The Ministry of Small Talk
If you know me, you know that I hate small talk. It is the bane of my existence. There is literally nothing worse than jibber-jabbing the day away like a couple of birds on a wire. (If you know me, you also know that I NEVER exaggerate.) The triviality of it is nauseating. Discussing weather trends, what you had for lunch, or–worst of all–retelling the previous night’s dream is a mortal sin, for in partaking you become an accomplice to murder. The victim? Time. I have held this conviction firmly for quite some time now. That is, until I encountered the pastors’ pastor, Eugene Peterson, on the issue. In his book, The Contemplative Pastor, Peterson has a chapter entitled 'The Ministry of Small Talk.’ After relaying his shared aversion to exchanges of niceties, cliches, and empty platitudes, Peterson imparts his epiphany: he had an impatience with the ordinary. He recounts, “Given a choice between heated discussion on theories of the Atonement and casual banter over the prospects of the coming Little League season, I didn’t hesitate. It was the Atonement every time.” You're preaching to the choir, Eugene!
I mean, the way I see it, the latter centers around pre-pubescent boys attempting to funnel their pent up energy into a game that consists of them waiting 9 innings for the pizza party that follows every outing, win or lose. The former is concerned with the scope, intention, and effect of God’s redeeming work through his Son. As a professional community group leader, I assume my job is to corral the small talk and find a way to manipulate it into big talk. When given the option, the answer is always Jesus, right?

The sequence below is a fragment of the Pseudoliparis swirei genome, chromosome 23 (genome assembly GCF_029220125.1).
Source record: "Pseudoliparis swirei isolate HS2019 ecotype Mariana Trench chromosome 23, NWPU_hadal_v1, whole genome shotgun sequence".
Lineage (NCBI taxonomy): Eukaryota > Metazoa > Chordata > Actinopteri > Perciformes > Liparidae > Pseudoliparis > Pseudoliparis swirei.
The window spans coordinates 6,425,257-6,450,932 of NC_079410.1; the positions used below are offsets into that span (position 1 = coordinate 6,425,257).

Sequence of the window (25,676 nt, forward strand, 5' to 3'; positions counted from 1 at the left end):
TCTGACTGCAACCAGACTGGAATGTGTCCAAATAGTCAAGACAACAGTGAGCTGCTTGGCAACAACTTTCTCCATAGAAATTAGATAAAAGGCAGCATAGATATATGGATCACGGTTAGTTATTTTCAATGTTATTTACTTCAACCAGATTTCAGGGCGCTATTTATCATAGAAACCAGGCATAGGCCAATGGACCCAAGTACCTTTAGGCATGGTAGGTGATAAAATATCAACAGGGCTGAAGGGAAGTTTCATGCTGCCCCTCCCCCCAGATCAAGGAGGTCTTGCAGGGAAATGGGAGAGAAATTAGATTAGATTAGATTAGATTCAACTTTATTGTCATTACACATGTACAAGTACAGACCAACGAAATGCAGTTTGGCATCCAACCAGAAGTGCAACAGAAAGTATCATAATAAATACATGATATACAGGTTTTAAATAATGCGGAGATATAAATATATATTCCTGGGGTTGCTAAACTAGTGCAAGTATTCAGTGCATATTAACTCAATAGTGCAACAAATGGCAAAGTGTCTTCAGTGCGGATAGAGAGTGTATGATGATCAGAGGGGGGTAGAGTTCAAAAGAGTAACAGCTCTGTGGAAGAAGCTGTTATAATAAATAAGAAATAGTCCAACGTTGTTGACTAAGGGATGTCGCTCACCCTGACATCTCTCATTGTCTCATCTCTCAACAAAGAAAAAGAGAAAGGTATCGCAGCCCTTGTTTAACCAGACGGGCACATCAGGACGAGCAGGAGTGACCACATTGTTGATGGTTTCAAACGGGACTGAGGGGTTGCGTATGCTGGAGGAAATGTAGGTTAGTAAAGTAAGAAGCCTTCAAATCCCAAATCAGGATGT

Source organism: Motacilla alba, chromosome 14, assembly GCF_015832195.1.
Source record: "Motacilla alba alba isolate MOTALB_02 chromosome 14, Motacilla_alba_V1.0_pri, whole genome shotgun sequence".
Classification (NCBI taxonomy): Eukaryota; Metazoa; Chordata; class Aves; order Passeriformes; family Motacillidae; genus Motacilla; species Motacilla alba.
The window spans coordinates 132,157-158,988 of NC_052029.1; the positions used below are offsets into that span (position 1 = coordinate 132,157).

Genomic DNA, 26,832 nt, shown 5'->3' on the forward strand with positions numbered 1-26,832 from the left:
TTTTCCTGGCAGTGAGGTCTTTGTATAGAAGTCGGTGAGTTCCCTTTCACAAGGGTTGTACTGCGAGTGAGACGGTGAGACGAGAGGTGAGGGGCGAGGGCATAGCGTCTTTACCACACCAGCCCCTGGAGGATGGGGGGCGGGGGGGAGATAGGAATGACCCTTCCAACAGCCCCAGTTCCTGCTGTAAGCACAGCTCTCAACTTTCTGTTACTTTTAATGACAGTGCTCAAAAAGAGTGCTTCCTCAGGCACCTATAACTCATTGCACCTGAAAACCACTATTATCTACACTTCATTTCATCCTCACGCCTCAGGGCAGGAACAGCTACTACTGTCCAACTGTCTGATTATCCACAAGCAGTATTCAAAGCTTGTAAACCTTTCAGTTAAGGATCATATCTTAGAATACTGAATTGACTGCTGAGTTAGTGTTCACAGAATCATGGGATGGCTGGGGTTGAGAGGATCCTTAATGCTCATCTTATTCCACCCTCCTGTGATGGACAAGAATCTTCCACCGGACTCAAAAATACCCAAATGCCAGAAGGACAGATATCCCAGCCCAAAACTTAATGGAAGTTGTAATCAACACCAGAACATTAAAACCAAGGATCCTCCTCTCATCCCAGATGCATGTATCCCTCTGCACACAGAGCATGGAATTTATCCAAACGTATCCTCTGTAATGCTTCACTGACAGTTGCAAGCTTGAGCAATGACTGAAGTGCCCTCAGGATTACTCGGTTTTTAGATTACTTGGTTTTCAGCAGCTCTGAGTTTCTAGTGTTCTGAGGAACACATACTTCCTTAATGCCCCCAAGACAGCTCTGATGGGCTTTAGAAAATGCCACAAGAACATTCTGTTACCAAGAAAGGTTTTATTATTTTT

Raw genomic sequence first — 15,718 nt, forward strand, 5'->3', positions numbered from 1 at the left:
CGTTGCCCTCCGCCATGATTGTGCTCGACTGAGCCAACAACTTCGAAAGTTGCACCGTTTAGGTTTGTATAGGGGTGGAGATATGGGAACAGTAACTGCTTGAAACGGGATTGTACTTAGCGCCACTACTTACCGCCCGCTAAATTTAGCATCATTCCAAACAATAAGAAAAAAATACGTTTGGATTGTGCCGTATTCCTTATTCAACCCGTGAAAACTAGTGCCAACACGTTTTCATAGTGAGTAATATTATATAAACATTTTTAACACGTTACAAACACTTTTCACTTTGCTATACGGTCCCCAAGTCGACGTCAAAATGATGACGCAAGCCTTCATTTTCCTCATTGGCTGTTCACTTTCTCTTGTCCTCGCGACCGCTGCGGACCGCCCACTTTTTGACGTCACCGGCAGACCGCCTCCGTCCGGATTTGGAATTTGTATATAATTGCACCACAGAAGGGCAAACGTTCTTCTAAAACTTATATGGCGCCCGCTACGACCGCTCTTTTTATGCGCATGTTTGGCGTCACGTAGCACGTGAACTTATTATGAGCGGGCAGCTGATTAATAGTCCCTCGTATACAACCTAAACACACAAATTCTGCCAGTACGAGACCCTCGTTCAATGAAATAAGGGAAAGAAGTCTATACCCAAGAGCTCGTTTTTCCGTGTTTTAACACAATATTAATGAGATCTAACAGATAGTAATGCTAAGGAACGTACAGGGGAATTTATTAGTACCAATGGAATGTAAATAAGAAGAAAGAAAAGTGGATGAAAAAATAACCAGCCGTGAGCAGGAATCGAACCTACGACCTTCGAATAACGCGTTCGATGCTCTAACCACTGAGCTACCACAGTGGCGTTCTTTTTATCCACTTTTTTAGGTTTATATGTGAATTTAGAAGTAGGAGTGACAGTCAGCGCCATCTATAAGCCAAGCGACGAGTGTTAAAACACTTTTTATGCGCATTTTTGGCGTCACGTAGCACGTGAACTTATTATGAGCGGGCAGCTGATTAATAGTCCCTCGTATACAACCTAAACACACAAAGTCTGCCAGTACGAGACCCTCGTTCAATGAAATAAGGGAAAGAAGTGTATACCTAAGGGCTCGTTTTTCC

Despite my hyperbolizing, if my sentiments resonate with you–even just a little–perhaps Eugene’s words may be a balm for you, as they were for me.
If we bully people into talking on our terms, if we manipulate them into responding to our agenda, we do not take them seriously where they are in the ordinary and the everyday. Nor are we likely to become aware of the tiny shoots of green grace that the Lord is allowing to grow in the back yards of their lives. If we avoid small talk, we abandon the very field in which we have been assigned to work. Most of people’s lives is not spent in crisis, not lived at the cutting edge of crucial issues…If pastors belittle it, we belittle what most people are doing most of the time, and the gospel is misrepresented…Humility means staying close to the ground (humus), to people, to everyday life, to what is happening with all its down-to-earthness.
We mount our Sinai pulpits week by week and proclaim the gospel in what we hope is the persuasive authority of “artful thunder” (Emerson’s phrase). When we descend to the people on the plain, a different artfulness is required, the art of small talk.
Eugene H. Peterson, The Contemplative Pastor: Returning to the Art of Spiritual Direction, Reprint edition (Grand Rapids, Mich: William B. Eerdmans Publishing Company, 1993), 114-6.